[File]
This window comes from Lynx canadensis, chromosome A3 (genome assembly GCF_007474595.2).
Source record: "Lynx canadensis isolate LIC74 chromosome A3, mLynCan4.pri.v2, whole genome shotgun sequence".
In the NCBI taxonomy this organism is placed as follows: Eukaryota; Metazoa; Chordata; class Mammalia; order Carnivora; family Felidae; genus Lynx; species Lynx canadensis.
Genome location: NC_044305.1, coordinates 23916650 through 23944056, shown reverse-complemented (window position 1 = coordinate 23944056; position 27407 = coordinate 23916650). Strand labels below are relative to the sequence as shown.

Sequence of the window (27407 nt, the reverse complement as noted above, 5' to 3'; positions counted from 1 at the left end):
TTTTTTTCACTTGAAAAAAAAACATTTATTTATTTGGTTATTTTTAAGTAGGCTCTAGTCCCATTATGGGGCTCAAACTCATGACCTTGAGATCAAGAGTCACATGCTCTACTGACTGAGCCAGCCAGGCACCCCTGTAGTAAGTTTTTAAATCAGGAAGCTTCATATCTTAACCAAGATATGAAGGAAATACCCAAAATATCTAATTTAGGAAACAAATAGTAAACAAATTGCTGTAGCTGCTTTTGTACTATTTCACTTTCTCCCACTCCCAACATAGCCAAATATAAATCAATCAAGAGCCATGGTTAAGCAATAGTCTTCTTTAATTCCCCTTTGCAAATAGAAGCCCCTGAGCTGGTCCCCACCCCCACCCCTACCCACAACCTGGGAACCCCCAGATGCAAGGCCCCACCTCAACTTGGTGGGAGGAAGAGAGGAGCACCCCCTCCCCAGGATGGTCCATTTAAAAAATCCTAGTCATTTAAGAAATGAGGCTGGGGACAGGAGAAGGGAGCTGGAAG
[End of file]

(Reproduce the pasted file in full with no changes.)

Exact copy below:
This window comes from Lynx canadensis, chromosome A3 (genome assembly GCF_007474595.2).
Source record: "Lynx canadensis isolate LIC74 chromosome A3, mLynCan4.pri.v2, whole genome shotgun sequence".
In the NCBI taxonomy this organism is placed as follows: Eukaryota; Metazoa; Chordata; class Mammalia; order Carnivora; family Felidae; genus Lynx; species Lynx canadensis.
Genome location: NC_044305.1, coordinates 23916650 through 23944056, shown reverse-complemented (window position 1 = coordinate 23944056; position 27407 = coordinate 23916650). Strand labels below are relative to the sequence as shown.

Sequence of the window (27407 nt, the reverse complement as noted above, 5' to 3'; positions counted from 1 at the left end):
TTTTTTTCACTTGAAAAAAAAACATTTATTTATTTGGTTATTTTTAAGTAGGCTCTAGTCCCATTATGGGGCTCAAACTCATGACCTTGAGATCAAGAGTCACATGCTCTACTGACTGAGCCAGCCAGGCACCCCTGTAGTAAGTTTTTAAATCAGGAAGCTTCATATCTTAACCAAGATATGAAGGAAATACCCAAAATATCTAATTTAGGAAACAAATAGTAAACAAATTGCTGTAGCTGCTTTTGTACTATTTCACTTTCTCCCACTCCCAACATAGCCAAATATAAATCAATCAAGAGCCATGGTTAAGCAATAGTCTTCTTTAATTCCCCTTTGCAAATAGAAGCCCCTGAGCTGGTCCCCACCCCCACCCCTACCCACAACCTGGGAACCCCCAGATGCAAGGCCCCACCTCAACTTGGTGGGAGGAAGAGAGGAGCACCCCCTCCCCAGGATGGTCCATTTAAAAAATCCTAGTCATTTAAGAAATGAGGCTGGGGACAGGAGAAGGGAGCTGGAAG